The artist, printmaker and sculptor Rupert Lee was a contemporary of Paul Nash, Stanley Spencer and Nevinson, an associate of the Bloomsbury group and a key figure in the Surrealist movement. For the first time in ninety-years, his work is due to be exhibited at a London gallery.
Born in 1887, the artist fought in World War I, documenting the horrors of the trenches in his Cubist and Vorticist-inspired paintings and woodcuts. Lee suffered from shell shock following the March Retreat of 1918 and was treated for the condition at the Seale Hayne Military Hospital, where he made many more paintings and drawings, reflecting on his condition.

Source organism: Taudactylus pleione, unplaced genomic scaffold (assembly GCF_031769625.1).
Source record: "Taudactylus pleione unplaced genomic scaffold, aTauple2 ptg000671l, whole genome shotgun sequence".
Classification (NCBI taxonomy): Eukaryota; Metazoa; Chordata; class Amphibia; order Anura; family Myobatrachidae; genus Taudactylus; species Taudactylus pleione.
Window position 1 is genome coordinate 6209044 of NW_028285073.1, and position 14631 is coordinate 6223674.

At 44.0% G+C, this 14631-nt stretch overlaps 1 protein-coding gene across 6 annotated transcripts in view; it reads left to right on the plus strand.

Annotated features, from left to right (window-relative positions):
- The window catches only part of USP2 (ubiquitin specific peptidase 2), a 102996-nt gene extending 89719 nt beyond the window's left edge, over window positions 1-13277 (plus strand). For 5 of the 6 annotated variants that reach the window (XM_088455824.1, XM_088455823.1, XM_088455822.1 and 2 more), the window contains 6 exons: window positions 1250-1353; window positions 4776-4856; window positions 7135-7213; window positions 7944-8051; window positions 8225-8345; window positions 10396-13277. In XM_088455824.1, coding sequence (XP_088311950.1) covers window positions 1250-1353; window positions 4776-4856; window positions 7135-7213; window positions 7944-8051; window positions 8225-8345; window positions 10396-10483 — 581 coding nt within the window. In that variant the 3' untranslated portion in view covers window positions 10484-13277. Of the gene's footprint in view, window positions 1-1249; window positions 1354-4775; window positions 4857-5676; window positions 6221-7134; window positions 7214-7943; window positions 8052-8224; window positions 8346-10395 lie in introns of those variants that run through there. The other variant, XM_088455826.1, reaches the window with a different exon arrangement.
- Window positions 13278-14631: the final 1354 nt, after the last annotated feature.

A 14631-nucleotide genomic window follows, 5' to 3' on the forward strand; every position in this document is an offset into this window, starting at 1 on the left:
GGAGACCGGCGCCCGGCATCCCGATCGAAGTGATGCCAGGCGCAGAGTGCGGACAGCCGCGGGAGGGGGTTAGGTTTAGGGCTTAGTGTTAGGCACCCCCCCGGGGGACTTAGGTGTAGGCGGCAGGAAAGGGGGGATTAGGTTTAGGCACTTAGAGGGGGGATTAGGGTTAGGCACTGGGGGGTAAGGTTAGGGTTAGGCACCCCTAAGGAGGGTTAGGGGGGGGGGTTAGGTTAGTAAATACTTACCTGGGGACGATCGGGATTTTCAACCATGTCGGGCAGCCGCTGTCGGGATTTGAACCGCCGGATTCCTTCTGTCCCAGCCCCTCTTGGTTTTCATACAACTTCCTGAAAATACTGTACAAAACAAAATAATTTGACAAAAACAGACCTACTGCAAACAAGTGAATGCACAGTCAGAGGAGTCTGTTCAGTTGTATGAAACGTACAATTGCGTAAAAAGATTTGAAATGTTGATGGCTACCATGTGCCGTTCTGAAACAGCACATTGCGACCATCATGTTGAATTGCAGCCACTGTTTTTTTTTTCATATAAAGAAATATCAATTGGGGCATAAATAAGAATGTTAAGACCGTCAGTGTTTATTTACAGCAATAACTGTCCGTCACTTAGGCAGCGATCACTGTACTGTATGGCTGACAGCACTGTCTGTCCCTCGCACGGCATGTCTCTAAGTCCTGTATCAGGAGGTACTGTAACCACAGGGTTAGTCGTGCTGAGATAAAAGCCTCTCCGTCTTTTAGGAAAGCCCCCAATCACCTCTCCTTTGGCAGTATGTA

Having collaborated with John and Paul Nash to produce the Sun Calendar Yearbook and The Poetry Bookshop between 1919 and 1922, he began specialising as a sculptor and was elected president of the London Group. After organising an important open-air sculpture exhibition on the roof gardens of Selfridges in the 1930s, he became affiliated with Roger Fry, Duncan Grant and Vanessa Bell of the Bloomsbury group.
During his ten year presidency at the London Group he was centrally involved in developing British modern art and raised the profile of young artists like Henry Moore and Barbara Hepworth. As a formative member of the Surrealist movement in England, he was chairman of the International Surrealist exhibition at the New Burlington Galleries in 1936.
The Rupert Lee retrospective will be at the Court Gallery at Gallery 27, Cork Street, London from the 3rd til the 8th May.